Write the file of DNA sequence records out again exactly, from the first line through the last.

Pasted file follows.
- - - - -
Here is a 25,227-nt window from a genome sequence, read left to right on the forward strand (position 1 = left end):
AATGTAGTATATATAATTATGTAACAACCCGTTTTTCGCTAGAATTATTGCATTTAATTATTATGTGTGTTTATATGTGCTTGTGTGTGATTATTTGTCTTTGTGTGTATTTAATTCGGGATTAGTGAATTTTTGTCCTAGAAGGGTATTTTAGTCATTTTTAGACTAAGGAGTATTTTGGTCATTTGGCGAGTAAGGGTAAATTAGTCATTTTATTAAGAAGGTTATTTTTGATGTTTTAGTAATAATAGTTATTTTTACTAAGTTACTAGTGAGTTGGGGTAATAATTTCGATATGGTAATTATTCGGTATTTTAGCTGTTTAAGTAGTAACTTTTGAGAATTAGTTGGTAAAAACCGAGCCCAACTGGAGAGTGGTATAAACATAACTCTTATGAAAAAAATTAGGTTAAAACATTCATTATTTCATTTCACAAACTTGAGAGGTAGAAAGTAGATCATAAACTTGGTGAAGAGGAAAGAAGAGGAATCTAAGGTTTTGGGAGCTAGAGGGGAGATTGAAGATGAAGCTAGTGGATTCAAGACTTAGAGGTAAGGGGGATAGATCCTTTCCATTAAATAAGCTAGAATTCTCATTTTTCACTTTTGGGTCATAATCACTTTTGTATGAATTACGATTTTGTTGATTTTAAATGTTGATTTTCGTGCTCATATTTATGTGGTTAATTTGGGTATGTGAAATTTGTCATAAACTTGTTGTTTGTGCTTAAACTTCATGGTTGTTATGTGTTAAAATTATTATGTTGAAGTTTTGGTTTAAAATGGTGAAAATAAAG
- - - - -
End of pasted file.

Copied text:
Here is a 25,227-nt window from a genome sequence, read left to right on the forward strand (position 1 = left end):
AATGTAGTATATATAATTATGTAACAACCCGTTTTTCGCTAGAATTATTGCATTTAATTATTATGTGTGTTTATATGTGCTTGTGTGTGATTATTTGTCTTTGTGTGTATTTAATTCGGGATTAGTGAATTTTTGTCCTAGAAGGGTATTTTAGTCATTTTTAGACTAAGGAGTATTTTGGTCATTTGGCGAGTAAGGGTAAATTAGTCATTTTATTAAGAAGGTTATTTTTGATGTTTTAGTAATAATAGTTATTTTTACTAAGTTACTAGTGAGTTGGGGTAATAATTTCGATATGGTAATTATTCGGTATTTTAGCTGTTTAAGTAGTAACTTTTGAGAATTAGTTGGTAAAAACCGAGCCCAACTGGAGAGTGGTATAAACATAACTCTTATGAAAAAAATTAGGTTAAAACATTCATTATTTCATTTCACAAACTTGAGAGGTAGAAAGTAGATCATAAACTTGGTGAAGAGGAAAGAAGAGGAATCTAAGGTTTTGGGAGCTAGAGGGGAGATTGAAGATGAAGCTAGTGGATTCAAGACTTAGAGGTAAGGGGGATAGATCCTTTCCATTAAATAAGCTAGAATTCTCATTTTTCACTTTTGGGTCATAATCACTTTTGTATGAATTACGATTTTGTTGATTTTAAATGTTGATTTTCGTGCTCATATTTATGTGGTTAATTTGGGTATGTGAAATTTGTCATAAACTTGTTGTTTGTGCTTAAACTTCATGGTTGTTATGTGTTAAAATTATTATGTTGAAGTTTTGGTTTAAAATGGTGAAAATAAAG